A safari is about more than snapping photos of big cats and roaming seemingly untouched land, at least according to Jennifer New and her depiction of one TCK turned activist.
Instead, a safari is a unique journey about discovery and new beginnings. In New’s biography about Dan Eldon, Safari as a Way of Life, the reader is taken on a journey through the late photojournalist’s life — from his early childhood in London to his adolescence in Nairobi, Kenya to his early adulthood on countless continents to the end of his brief time on earth, which came on July 12, 1993 while he was covering the famine and war in Somalia for Reuters.
Similar to the story of many TCKs, Eldon’s is one about the steps he took to become a world traveler, activist, artist, photojournalist and overall inspiration. Many of these steps were shaped by his instrinsic TCK traits. Born to an American mother and a British father, Eldon naturally embraced the differences in people’s backgrounds, as life bouncing from one culture to another exposed him to a variety of people, places and cultures. However, Eldon was often overloaded with information and often seeking alone time to process exactly what was happening around him.
This book is both an art enthusiast’s reverie, as well as an exhibition of the innermost thoughts of a TCK as he’s experiencing the world.
Published in 2011, Dan Eldon: Safari as a Way of Life is as important and as relevant as ever during these turbulent times, in which we currently live. A must-read for any third culture kid, this work explores how one TCK’s influential childhood experiences, which shaped him into a courageous photojournalist, can influence the masses. Through the many artistic and journalist masterpieces Eldon created in his 22 years, New constructs a book that is both a shrine to his talent, as well as a call to action — pleading with audiences to pay attention to the slanted state of the world.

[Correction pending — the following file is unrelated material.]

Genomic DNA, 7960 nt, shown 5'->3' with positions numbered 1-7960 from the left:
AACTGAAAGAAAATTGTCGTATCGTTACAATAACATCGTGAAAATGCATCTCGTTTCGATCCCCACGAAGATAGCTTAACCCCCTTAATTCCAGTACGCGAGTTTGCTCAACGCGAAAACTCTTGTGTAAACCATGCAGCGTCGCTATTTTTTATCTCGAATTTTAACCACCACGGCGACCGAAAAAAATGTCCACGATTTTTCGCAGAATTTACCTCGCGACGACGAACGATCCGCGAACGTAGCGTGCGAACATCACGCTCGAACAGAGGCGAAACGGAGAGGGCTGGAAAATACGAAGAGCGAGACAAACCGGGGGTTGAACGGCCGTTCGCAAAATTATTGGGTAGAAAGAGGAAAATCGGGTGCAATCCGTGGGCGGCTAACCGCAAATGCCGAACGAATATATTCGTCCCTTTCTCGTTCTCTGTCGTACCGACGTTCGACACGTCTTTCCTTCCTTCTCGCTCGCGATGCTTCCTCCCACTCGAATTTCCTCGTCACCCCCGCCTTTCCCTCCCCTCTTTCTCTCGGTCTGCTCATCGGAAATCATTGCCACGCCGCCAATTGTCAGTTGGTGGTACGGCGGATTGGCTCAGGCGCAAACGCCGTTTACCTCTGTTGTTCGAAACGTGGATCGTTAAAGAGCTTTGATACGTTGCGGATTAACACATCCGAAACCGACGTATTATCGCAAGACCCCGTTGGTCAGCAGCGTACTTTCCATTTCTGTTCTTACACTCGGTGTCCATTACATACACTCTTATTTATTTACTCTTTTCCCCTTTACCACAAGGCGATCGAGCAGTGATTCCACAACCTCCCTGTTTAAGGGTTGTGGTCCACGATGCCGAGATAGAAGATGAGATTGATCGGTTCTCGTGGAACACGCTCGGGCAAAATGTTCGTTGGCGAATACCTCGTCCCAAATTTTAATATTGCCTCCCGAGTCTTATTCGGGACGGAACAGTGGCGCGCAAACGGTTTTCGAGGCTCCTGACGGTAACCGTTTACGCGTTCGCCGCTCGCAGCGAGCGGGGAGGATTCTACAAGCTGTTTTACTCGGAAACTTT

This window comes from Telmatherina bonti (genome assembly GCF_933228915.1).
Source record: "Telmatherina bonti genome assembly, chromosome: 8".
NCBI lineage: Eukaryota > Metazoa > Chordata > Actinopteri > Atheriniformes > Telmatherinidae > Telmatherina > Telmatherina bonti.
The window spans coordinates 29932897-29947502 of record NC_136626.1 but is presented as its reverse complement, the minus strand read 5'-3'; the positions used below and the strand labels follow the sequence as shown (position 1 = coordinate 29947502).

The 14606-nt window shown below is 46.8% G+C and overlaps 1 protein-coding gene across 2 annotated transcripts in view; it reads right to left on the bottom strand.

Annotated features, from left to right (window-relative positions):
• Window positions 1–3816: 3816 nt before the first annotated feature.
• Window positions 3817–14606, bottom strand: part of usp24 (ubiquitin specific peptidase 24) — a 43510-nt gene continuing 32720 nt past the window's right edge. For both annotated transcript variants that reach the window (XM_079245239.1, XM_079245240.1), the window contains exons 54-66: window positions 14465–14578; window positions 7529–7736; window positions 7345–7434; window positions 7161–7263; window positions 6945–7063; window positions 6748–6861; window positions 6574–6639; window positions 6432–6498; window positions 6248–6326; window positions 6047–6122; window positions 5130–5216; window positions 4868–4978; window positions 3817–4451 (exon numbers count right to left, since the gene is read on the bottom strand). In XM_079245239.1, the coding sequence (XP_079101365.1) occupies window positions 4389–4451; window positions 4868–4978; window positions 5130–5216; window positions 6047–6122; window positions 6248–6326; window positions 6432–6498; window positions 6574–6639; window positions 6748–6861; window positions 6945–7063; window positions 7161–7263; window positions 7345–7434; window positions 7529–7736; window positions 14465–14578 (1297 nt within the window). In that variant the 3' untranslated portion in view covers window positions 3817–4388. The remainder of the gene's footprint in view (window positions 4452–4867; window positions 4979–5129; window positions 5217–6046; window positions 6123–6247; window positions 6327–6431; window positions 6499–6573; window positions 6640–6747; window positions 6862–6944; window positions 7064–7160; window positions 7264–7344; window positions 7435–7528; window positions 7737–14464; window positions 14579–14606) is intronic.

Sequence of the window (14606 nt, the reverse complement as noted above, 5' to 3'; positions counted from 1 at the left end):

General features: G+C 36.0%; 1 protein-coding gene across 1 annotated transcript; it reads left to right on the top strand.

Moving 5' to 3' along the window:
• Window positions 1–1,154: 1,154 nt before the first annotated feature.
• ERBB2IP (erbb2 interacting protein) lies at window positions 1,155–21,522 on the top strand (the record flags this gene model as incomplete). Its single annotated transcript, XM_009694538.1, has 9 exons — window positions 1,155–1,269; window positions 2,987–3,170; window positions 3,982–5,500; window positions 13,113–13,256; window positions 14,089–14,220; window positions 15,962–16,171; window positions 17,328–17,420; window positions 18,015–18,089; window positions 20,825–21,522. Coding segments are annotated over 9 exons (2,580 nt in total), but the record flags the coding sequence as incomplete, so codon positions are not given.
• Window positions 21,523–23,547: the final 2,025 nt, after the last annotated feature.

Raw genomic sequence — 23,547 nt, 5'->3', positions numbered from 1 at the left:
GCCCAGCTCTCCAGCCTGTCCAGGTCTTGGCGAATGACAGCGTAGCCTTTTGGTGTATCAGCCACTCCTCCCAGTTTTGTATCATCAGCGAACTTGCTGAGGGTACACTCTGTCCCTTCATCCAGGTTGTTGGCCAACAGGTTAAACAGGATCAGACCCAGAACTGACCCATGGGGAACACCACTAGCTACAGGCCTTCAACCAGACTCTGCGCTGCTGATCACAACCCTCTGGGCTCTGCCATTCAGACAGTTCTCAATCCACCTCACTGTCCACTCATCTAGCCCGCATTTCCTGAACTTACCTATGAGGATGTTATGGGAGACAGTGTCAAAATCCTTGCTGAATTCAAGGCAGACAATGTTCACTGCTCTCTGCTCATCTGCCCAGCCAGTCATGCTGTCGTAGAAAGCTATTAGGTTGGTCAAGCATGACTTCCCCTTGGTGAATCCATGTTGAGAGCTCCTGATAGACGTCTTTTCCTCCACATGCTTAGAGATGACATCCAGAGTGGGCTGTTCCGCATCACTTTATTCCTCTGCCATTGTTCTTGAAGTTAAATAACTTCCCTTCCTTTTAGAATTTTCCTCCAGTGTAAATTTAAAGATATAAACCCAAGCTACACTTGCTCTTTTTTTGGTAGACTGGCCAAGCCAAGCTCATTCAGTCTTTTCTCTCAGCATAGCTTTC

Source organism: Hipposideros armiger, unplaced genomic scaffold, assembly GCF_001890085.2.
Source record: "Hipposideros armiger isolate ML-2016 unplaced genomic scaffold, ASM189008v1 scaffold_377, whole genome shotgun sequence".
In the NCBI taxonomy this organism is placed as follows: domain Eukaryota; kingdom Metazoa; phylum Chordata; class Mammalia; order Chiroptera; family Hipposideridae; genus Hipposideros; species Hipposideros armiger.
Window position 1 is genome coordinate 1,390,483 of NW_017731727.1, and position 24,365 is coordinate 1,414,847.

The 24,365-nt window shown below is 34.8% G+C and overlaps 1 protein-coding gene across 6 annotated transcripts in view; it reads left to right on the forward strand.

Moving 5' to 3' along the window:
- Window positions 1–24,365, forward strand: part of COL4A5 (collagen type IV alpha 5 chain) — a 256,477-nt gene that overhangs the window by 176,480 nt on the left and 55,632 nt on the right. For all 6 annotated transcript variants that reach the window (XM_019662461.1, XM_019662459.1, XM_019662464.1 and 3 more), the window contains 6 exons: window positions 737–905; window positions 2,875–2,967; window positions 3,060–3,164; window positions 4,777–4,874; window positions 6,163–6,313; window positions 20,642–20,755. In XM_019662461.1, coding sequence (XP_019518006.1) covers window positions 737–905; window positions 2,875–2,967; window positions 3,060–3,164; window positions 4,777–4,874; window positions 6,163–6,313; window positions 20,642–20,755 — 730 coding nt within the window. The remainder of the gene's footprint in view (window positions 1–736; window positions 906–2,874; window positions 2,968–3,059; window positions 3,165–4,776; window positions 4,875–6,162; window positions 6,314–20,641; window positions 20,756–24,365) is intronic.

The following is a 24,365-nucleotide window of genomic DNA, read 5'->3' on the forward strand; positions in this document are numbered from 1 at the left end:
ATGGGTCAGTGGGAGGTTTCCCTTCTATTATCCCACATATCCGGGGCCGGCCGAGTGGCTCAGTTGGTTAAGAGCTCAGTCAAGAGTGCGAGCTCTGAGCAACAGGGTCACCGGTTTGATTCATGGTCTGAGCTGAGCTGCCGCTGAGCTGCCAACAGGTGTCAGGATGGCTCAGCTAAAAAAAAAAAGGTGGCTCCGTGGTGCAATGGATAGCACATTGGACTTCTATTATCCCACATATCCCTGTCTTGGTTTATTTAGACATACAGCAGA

This book is both an art enthusiast’s reverie, as well as an exhibition of the innermost thoughts of a TCK as he’s experiencing the world. Although Eldon’s life was cut short, his story has led to the birth of many projects seeking to showcase his images and his message of sharing the diversities of the world with audiences everywhere.
Dan Eldon’s heroism is evident through his activist take on photojournalism.
I am not familiar with Dan Eldon or his book, but if it is a must read for TCK’s, it could potentially be an influential and educational way to inform non-TCK’s of the lifestyle and the world too, opening them up to the diversities of the world.
I was not familiar with Dan Eldon and his written piece before reading this article but as a TCK myself it sounds like it would be a great read! I find it inspiring to read that even after he passed, others were inspired to write about their experiences just as he did!
Even though this may be a book specifically targeted towards TCKs, I think non-TCKs should read books like this to understand the different types of people that live in the world, and to get to read their different experiences and thoughts and how they feel about the world.
I loved reading your article. I was unfamiliar with Dan Eldon and his book. TCK experiences are significant for all people to understand and Dan Eldon’s story is important enough for non-TCKS and TCKs to familiarize themselves with.
Even though I am not a TCK, I am interested in this book as I love photography and travel. It is really cool that it also includes his story and I would love to read more about it since he was so inspirational to people that there was a book written about him after he passed!
This book sounds like a very inciteful reading into Dan Eldon’s TCK traits as someone who used those experiences to inform how he lived and participated as a global citizen. I wasn’t familiar with him before reading your article but now I want to read this book in order to gain a more holistic vision of what activism looks like when viewed through a TCK lens.
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